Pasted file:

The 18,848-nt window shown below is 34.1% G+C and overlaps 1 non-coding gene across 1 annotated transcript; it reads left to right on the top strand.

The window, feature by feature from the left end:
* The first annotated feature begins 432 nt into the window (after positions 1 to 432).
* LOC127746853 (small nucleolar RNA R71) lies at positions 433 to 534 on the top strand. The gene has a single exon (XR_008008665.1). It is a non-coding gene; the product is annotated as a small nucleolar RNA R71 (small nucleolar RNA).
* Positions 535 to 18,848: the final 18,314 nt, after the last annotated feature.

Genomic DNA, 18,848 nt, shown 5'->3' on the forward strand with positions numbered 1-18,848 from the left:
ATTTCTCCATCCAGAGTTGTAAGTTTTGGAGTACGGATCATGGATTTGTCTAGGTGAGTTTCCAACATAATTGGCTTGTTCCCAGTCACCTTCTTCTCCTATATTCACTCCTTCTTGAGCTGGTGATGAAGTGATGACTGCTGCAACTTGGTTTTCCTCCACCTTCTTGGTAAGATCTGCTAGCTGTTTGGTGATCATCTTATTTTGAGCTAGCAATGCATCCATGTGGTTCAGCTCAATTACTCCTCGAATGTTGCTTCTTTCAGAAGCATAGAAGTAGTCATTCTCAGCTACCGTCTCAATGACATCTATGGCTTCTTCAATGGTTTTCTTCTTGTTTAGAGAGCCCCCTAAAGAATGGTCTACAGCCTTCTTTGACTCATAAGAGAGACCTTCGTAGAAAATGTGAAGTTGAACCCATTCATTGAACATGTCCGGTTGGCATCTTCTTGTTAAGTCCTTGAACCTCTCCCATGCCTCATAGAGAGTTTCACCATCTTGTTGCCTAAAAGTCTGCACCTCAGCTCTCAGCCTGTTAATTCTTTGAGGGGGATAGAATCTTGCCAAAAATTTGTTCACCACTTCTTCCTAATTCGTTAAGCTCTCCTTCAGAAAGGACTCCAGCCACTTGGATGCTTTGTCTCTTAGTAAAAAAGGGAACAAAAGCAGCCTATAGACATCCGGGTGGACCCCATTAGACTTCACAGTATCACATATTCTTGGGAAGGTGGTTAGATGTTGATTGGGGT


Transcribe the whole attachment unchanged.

The 18,848-nt window shown below is 34.1% G+C and overlaps 1 non-coding gene across 1 annotated transcript; it reads left to right on the top strand.

The window, feature by feature from the left end:
* The first annotated feature begins 432 nt into the window (after positions 1 to 432).
* LOC127746853 (small nucleolar RNA R71) lies at positions 433 to 534 on the top strand. The gene has a single exon (XR_008008665.1). It is a non-coding gene; the product is annotated as a small nucleolar RNA R71 (small nucleolar RNA).
* Positions 535 to 18,848: the final 18,314 nt, after the last annotated feature.

Genomic DNA, 18,848 nt, shown 5'->3' on the forward strand with positions numbered 1-18,848 from the left:
ATTTCTCCATCCAGAGTTGTAAGTTTTGGAGTACGGATCATGGATTTGTCTAGGTGAGTTTCCAACATAATTGGCTTGTTCCCAGTCACCTTCTTCTCCTATATTCACTCCTTCTTGAGCTGGTGATGAAGTGATGACTGCTGCAACTTGGTTTTCCTCCACCTTCTTGGTAAGATCTGCTAGCTGTTTGGTGATCATCTTATTTTGAGCTAGCAATGCATCCATGTGGTTCAGCTCAATTACTCCTCGAATGTTGCTTCTTTCAGAAGCATAGAAGTAGTCATTCTCAGCTACCGTCTCAATGACATCTATGGCTTCTTCAATGGTTTTCTTCTTGTTTAGAGAGCCCCCTAAAGAATGGTCTACAGCCTTCTTTGACTCATAAGAGAGACCTTCGTAGAAAATGTGAAGTTGAACCCATTCATTGAACATGTCCGGTTGGCATCTTCTTGTTAAGTCCTTGAACCTCTCCCATGCCTCATAGAGAGTTTCACCATCTTGTTGCCTAAAAGTCTGCACCTCAGCTCTCAGCCTGTTAATTCTTTGAGGGGGATAGAATCTTGCCAAAAATTTGTTCACCACTTCTTCCTAATTCGTTAAGCTCTCCTTCAGAAAGGACTCCAGCCACTTGGATGCTTTGTCTCTTAGTAAAAAAGGGAACAAAAGCAGCCTATAGACATCCGGGTGGACCCCATTAGACTTCACAGTATCACATATTCTTGGGAAGGTGGTTAGATGTTGATTGGGGT